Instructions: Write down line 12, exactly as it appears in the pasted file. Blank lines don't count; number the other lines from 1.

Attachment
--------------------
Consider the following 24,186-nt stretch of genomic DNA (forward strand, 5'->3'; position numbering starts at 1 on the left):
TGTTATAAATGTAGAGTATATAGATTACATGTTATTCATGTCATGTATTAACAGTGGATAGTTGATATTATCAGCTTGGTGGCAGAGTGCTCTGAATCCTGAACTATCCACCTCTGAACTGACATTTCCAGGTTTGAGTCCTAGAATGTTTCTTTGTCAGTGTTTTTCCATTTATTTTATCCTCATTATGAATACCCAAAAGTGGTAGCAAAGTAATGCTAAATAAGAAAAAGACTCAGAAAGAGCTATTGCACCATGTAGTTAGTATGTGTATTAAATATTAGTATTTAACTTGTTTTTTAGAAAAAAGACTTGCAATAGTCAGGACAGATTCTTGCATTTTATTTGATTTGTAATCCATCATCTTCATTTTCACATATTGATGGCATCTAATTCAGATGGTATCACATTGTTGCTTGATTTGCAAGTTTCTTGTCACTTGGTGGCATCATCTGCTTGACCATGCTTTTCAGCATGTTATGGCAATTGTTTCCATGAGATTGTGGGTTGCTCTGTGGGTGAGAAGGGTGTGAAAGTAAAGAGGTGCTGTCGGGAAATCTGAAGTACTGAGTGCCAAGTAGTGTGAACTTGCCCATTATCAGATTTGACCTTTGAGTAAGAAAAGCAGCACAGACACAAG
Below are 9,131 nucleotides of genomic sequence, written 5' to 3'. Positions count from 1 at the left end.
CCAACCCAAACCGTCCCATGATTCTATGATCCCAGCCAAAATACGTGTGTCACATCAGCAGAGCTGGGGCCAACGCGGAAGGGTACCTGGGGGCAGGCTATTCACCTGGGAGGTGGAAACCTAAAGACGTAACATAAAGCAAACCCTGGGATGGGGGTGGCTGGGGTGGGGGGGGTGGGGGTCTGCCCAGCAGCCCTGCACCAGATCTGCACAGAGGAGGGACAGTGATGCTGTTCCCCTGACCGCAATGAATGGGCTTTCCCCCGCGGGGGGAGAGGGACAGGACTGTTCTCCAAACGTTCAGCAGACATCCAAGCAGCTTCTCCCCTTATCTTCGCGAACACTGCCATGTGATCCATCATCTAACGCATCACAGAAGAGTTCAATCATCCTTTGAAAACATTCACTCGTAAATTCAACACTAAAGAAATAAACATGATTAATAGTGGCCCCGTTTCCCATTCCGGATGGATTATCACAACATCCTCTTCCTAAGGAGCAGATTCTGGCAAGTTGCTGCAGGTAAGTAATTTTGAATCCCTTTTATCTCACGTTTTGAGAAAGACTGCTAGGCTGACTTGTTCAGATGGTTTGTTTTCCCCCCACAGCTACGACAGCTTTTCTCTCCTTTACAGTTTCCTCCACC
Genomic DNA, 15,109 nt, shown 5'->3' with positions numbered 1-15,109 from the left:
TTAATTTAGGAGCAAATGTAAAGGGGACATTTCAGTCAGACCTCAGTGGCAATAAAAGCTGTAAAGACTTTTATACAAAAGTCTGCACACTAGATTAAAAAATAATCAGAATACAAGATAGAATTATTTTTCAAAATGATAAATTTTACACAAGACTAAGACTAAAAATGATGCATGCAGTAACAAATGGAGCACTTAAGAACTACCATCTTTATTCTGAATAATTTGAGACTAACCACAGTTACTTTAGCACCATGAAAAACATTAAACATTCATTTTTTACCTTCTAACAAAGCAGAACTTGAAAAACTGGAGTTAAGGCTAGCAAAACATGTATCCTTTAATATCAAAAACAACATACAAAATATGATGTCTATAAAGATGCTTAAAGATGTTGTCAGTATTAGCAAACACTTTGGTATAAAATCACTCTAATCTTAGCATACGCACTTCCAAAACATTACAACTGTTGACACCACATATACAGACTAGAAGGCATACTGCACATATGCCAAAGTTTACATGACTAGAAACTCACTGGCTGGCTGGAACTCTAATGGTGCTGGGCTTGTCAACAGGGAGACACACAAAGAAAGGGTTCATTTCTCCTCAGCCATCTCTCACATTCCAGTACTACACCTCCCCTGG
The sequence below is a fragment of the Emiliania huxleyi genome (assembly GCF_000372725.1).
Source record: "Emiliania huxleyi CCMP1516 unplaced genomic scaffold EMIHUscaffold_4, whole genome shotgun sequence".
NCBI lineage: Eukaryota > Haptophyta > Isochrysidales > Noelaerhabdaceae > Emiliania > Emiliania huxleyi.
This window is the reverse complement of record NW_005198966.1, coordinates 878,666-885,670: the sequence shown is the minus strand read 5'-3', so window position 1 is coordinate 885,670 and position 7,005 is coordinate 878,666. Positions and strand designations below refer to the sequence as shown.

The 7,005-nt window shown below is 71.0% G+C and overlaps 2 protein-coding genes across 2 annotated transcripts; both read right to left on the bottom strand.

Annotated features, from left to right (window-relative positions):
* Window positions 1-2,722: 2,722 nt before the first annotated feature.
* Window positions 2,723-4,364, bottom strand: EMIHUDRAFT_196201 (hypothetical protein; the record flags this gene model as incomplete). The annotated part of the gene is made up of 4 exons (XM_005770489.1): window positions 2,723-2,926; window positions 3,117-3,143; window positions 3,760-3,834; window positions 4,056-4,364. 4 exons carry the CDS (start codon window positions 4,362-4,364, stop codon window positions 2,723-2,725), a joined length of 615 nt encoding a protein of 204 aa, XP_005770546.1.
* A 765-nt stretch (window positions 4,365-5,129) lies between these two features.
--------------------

Annotated features, from left to right (window-relative positions):